CLARA CITY – Cory Netland will be marking his third year as director of the Hawk Creek Watershed Project in January.
By the end of February, he will be gone.
He has accepted a position with the Department of Natural Resources fisheries office in New Ulm, Netland told attendees at the watershed project’s meeting on Friday in Clara City. He will be working on natural shoreline restorations in the region.
Netland’s departure raises again a difficult decision for the three counties which oversee the watershed project.
Created just over 10 years ago, the watershed project relies almost exclusively on grant funding. The three counties – Chippewa, Renville and Kandiyohi- do not provide a set amount of financial support to fund a coordinator or other staff positions.
Consequently, the impending departure of Netland. A husband and parent to young children, Netland acknowledged that he was leaving for the sake of job security. There’s never a guarantee that the next round of grant funding can be obtained.
Netland will be urging the executive board for the watershed project to consider looking at options for assuring that the watershed project’s work can continue in the future. There are a variety of different options to consider, from establishing a watershed district with taxing authority to a joint powers agreement with a specific dollar contribution from the counties.
He and others argue that there should be a baseline of financial support to assure that staff can remain in place in those years when adequate grant funds cannot be obtained.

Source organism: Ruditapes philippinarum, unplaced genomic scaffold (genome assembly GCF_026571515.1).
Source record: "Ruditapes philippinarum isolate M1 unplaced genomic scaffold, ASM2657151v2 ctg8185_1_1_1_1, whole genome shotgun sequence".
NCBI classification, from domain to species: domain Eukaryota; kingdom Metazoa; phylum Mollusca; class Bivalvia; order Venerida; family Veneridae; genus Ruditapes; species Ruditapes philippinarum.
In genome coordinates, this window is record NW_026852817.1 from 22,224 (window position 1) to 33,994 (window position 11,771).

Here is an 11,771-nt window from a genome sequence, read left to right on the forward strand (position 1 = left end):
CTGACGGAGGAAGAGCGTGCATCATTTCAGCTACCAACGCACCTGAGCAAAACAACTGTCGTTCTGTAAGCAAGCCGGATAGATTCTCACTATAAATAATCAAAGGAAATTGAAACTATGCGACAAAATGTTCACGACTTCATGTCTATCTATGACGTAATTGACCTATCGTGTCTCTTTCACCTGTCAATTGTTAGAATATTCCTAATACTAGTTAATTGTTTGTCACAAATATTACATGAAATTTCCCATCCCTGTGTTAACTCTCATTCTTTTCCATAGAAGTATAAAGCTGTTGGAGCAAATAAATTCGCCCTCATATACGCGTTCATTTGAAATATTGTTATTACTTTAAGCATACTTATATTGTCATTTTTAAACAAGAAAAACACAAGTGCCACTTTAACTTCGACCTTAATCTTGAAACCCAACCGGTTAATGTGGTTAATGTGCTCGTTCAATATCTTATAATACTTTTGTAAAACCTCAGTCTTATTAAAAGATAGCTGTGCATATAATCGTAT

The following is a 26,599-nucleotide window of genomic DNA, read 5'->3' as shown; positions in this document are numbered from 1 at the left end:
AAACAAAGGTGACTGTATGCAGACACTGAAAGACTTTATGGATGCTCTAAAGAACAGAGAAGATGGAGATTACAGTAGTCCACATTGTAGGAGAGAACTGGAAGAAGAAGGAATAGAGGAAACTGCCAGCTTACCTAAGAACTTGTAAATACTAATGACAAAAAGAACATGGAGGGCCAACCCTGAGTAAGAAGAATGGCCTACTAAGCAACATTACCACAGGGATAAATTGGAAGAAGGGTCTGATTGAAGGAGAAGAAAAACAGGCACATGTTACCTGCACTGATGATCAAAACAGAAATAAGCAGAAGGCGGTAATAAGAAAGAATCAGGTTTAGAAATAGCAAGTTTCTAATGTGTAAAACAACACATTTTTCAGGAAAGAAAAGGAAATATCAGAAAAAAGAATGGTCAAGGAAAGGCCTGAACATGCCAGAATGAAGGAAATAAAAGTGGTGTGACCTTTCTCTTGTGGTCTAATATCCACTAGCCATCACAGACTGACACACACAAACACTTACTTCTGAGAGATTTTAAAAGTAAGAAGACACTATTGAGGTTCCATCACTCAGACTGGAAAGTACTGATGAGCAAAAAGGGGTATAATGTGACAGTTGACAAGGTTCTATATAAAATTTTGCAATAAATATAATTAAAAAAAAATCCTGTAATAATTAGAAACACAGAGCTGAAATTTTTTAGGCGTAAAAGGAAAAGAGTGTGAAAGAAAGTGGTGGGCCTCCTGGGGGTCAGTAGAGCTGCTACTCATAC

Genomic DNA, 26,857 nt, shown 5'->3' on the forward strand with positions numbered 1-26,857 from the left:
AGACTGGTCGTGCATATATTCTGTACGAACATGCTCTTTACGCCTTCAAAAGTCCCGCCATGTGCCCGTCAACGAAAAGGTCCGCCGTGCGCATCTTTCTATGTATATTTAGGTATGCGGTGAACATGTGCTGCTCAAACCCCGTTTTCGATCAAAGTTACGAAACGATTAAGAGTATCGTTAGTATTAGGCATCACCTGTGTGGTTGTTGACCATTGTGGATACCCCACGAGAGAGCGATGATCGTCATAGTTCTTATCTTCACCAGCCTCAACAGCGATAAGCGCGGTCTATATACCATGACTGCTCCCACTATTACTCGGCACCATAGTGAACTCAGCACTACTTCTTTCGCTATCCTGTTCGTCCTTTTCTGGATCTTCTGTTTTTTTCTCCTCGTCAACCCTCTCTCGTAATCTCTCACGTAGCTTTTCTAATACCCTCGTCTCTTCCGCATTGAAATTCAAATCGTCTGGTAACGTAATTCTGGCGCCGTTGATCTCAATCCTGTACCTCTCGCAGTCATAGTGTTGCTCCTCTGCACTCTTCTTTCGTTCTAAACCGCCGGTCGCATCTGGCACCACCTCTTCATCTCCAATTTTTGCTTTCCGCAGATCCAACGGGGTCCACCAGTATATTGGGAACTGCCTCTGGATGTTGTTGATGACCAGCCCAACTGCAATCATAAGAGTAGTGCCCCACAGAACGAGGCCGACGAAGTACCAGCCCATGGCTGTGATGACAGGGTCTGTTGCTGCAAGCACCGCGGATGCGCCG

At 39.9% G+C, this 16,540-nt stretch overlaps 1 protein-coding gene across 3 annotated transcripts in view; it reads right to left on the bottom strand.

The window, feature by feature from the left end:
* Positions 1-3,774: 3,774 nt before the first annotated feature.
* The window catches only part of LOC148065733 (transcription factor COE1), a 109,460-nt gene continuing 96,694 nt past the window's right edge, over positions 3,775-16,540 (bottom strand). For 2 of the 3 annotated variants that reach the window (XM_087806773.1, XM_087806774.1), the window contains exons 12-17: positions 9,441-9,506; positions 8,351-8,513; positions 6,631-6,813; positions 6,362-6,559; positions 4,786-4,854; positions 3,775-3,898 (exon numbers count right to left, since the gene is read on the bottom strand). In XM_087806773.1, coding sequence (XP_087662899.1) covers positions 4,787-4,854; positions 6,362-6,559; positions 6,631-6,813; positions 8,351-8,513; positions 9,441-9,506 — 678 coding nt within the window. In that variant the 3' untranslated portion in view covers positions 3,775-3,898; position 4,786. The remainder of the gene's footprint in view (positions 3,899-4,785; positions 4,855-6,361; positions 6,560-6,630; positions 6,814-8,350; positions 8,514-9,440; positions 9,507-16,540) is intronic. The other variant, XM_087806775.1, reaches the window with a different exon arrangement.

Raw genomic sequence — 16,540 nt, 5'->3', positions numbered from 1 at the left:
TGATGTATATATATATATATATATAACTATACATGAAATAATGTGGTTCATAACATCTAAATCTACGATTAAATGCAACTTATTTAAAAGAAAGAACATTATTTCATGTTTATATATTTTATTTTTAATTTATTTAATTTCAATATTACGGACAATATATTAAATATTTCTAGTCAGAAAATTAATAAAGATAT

The executive board is comprised of representatives from the three county boards of commissioners. They have been reluctant to commit county funds due to tight budgets and other concerns.
To date, the Hawk Creek Watershed Project has been very successful in obtaining grants. They have made possible hundreds of thousands of dollars of improvements to the landscape, to the benefit of many property owners and taxpayers in all three counties. The watershed project makes possible a low interest septic loan program, and provides cost-share funding to implement best management practices on farms. It has also been able to invest heavily in repairs to ditch banks and other waterways.
All the while, it has made strides in improving water quality in the watershed and educating the public about the issues.
Netland made a point of stating that he knows he is not irreplaceable. His co-workers, Stephanie Klamm and Dean Dambroten are sure to carry on the work without missing a beat. And, a newly-approved contract with the Minnesota Pollution Control Agency will provide funding to keep operations on an even keel for the immediate future.
There is breathing room if the board wants to work out a plan for the long-term that is not dependent almost entirely on outside grant funding.
– Tom Cherveny